Archive | 8:00 am

## one, two, THREE, one, two, THREE

24 May

2 -4 – 6 – 8 – 10 – 12 – 14 – 16 – 18 – 20 – 24 – 26 – 28 – 30…

3 – 6 – 9 – 12 – uhhh….

I’ve heard about a late musicologist who strongly believed that the predominance of 4/4 music in our pop culture (think of the driving beat in Lady Gaga’s “Telephone”) deprives our children of ease in manipulating odd numbers. In other words, our pop music leads our children to be able to count by two’s easier than they can count by three’s. His theory was that if you increase a child’s exposure to music in 3/4 time (or 6/8 or 9/8) that they would build the brain structures to process odd numbers more easily and efficiently.

Now, I don’t know the name of this musicologist, so I don’t have access to any of his research findings, but here’s a little something that I discovered at home with my daughter, quite by accident. Last summer, we were counting by two’s and three’s as a way to get ready to memorize times tables (as the two’s and the three’s are building blocks for multiplication). She nailed the two’s, but the three’s were really hard. The book we were using suggested that we put a “dot-dot” before each 3, 6, 9, etc. in the counting-by-three’s progression. So I started saying, out loud, “Dot-dot-three, dot-dot-six, dot-dot-nine, dot-dot-twelve.” (Try saying that string out loud now, so you can hear what it sounds like.) My daughter turned to me right away and said, “Hey! That’s just like the waltzes I play on the piano!” Now, her piano “waltzes” are those super-easy, Book-One kind of waltzes, where “Mike-and-May… like-to-play… in-the-hay…” We’re not talking Strauss here. But, who cares! She heard the rhythm of “dot-dot-three” and remembered playing “Mike-and-May.” That connection made, counting by three’s became easier and way more fun. Very cool stuff.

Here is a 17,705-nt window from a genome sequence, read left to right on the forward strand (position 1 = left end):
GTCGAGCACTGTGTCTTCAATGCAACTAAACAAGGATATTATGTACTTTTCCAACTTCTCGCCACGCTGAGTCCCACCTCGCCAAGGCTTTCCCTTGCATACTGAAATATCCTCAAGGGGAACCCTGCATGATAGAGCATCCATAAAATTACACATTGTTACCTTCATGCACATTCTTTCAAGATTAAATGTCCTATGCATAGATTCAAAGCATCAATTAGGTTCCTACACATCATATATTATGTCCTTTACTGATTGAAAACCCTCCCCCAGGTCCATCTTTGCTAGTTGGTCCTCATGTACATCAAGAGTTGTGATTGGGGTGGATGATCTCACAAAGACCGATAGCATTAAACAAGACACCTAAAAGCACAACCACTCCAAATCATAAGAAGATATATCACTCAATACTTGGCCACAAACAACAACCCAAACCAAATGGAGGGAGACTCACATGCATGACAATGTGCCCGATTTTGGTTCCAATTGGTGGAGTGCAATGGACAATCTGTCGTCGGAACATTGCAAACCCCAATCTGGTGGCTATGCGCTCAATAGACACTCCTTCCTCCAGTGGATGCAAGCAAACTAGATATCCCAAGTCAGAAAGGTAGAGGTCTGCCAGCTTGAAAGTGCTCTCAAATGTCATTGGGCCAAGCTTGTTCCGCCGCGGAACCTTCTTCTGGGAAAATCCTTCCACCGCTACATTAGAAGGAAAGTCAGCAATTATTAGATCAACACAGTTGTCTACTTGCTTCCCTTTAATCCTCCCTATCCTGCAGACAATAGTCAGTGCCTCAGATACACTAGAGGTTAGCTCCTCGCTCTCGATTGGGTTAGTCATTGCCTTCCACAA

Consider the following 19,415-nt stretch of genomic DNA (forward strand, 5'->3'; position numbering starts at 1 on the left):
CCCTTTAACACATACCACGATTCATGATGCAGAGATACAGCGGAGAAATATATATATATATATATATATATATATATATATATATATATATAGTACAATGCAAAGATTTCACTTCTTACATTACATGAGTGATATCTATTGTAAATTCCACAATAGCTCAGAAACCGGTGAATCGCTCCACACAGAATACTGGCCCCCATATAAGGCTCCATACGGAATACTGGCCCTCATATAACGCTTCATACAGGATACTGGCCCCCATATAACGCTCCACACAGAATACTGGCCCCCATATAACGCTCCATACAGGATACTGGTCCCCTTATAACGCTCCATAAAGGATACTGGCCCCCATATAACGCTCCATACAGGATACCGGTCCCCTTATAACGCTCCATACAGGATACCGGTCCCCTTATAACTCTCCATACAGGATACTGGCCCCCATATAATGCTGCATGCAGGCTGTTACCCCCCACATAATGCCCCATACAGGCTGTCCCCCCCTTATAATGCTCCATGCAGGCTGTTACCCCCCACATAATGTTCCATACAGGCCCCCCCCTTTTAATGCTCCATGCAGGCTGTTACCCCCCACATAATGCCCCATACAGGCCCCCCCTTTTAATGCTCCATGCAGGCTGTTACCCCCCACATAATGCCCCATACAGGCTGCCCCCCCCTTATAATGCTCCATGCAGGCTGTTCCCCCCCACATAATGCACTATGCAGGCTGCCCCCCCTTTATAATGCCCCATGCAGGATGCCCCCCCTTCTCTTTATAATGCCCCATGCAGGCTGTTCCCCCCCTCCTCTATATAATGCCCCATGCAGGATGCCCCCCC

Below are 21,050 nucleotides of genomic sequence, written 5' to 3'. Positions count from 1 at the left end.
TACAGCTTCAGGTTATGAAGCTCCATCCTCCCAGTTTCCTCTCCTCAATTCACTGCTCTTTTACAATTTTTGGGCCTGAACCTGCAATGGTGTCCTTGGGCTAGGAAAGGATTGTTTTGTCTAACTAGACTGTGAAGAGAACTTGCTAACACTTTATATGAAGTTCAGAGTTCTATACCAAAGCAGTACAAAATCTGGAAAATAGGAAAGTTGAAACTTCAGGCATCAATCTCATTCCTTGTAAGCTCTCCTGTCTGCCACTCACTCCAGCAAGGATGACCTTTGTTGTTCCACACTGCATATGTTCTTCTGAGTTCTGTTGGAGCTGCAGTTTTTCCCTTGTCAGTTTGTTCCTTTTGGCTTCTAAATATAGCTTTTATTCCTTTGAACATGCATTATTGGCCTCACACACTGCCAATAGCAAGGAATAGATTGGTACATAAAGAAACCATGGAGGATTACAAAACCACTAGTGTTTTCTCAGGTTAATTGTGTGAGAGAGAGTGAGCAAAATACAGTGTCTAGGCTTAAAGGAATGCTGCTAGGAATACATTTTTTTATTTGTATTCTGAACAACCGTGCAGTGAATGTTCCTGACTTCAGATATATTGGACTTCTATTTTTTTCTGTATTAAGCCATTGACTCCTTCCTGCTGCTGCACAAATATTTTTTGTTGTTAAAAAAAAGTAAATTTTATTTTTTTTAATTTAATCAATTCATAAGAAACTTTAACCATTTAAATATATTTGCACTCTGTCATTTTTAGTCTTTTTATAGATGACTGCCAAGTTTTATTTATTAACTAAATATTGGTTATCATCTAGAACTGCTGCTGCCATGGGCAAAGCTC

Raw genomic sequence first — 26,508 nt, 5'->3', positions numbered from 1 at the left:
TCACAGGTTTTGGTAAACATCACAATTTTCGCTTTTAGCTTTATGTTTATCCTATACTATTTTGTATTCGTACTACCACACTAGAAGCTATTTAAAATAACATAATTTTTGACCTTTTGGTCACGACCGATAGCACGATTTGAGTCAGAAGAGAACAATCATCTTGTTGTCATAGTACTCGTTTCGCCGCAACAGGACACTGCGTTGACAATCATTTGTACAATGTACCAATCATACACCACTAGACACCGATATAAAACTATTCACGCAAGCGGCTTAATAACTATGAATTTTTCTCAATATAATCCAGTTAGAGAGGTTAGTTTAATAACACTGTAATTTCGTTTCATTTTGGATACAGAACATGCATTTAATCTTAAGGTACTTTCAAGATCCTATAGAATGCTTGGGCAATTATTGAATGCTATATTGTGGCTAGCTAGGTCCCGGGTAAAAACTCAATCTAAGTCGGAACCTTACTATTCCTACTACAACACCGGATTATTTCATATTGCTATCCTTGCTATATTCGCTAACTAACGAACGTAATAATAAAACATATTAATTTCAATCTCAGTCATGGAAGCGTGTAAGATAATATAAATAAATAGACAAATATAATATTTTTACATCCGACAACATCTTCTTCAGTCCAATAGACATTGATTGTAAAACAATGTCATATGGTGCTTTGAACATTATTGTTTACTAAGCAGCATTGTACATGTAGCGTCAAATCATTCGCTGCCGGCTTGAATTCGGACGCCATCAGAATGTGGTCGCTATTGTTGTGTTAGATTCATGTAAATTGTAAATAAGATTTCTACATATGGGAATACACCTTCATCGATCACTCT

TRY THIS AT HOME

Put on a waltz (“Dancing with Teddy,” perhaps or, “I’m a Bell”), grab your child, and dance around the living room. Maybe say, out loud, “One, two, THREE, one, two, THREE…” as you’re turning around and around. One day, your child might turn to you while counting by three’s and say, “Hey! That’s just like that Teddy song we dance to!” Wouldn’t that be cool?